Functional enrichment analysis showed that the differentiation of vascular smooth muscle cells and adipocytes, angiogenesis and lipid metabolism were significantly enriched in ASPCs. The functions of FBs and SMCs were mainly involved in collagen metabolism, angiogenesis, extracellular matrix organization, the differentiation of chondrocytes, osteoblasts and glial cells, as well as SMC proliferation and migration. ECs primarily participated in angiogenesis, SMC proliferation, lipid metabolism, and mesenchymal cell differentiation (Fig. 1E). Regarding immune cells, the functions of T cells, B cells, NK cells, and DCs were all associated with immune and inflammation. In addition to immune functions, MACs were also involved in various non-immune functions, such as the regulation of non-immune cell differentiation, angiogenesis, and lipid metabolism (Fig. 1F).
Enhanced intercellular crosstalk in the BAT SVF of T2DM rats
Intercellular ligand-receptor analysis revealed significantly altered crosstalks between most cell types in the BAT SVF of T2DM rats versus controls, with 16 key signaling pathways notably changed. For example, inflammation-related pathways such as macrophage inhibitory factor (MIF) and interleukin 1 (IL-1) were markedly enhanced, and angiogenesis-related pathways like platelet-derived growth factor (PDGF) and vascular endothelial growth factor (VEGF) were opened up (Fig. 2A-C, Supplementary Fig. 3A). Angiopoietin-like protein (ANGPTL) signaling was enhanced between ASPCs, ECs, and SMCs; MIF signaling was increased between almost all cell types (Fig. 2D and E). In T2DM rats, the main outgoing information flow changed from FBs to multiple cell types including ASPCs, SMCs, and FBs, and the main outgoing signaling changed from ANGPTL signaling to multiple pathways. The inflammatory IL-1 signaling outgoing was upregulated in ASPCs, and many angiogenic signals including colony stimulating factor, VEGF, and PDGF signaling were opened up in FBs (Fig. 2F). The cell types of main incoming information flow changed from DCs to multiple cell types, such as FBs, DCs, and SMCs, and the changes in signaling were similar to the outgoing signaling patterns (Fig. 2G).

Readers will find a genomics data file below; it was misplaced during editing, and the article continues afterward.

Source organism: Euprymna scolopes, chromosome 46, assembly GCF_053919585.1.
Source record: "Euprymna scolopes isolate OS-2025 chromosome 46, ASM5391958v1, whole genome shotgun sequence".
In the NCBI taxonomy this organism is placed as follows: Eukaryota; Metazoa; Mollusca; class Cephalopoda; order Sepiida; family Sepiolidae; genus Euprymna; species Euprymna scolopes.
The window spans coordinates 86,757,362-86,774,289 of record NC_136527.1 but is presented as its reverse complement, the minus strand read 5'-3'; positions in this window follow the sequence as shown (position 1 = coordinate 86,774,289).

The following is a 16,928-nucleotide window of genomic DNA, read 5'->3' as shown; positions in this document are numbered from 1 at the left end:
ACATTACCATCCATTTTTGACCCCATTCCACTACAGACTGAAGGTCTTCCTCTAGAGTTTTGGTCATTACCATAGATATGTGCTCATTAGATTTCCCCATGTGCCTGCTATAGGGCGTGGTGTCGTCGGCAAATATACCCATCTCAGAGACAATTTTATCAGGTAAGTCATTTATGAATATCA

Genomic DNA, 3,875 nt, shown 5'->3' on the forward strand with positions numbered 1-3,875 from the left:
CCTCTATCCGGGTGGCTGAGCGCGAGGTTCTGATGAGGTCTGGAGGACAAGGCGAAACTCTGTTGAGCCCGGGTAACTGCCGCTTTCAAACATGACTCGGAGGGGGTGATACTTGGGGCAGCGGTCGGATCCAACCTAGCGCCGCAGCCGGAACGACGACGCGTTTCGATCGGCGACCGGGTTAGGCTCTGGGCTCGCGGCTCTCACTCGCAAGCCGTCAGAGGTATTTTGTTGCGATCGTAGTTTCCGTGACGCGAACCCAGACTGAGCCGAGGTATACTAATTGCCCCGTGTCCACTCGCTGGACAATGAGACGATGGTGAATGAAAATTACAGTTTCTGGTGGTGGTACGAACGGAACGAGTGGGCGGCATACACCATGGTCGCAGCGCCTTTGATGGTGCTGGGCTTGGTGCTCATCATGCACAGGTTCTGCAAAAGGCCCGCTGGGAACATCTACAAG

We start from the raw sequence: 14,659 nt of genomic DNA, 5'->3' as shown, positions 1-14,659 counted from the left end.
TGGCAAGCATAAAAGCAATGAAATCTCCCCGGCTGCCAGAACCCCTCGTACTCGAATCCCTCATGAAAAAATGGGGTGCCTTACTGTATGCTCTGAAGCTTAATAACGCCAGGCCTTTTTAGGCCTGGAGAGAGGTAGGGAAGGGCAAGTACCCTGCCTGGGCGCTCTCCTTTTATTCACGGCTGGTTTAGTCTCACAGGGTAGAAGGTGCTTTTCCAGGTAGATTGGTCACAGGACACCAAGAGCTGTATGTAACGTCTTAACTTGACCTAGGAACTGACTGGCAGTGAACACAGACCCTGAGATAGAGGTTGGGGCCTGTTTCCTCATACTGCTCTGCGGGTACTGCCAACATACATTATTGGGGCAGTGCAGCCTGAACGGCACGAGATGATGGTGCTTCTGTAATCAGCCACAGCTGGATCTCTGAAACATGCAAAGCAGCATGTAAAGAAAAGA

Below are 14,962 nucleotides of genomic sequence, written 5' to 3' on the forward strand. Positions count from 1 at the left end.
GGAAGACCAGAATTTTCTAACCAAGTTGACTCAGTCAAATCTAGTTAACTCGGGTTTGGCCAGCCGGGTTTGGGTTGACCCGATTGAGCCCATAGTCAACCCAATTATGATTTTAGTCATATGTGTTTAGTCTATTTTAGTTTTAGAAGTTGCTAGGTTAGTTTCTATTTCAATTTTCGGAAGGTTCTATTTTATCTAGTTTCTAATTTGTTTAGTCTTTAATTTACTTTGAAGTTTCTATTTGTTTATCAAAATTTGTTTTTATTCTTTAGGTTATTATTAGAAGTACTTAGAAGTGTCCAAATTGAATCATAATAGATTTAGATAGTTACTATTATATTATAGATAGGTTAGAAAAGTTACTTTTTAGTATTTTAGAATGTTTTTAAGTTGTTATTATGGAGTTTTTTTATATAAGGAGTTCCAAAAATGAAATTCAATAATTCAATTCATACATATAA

Conserved responses and altered transcription factor in BAT of T2DM rats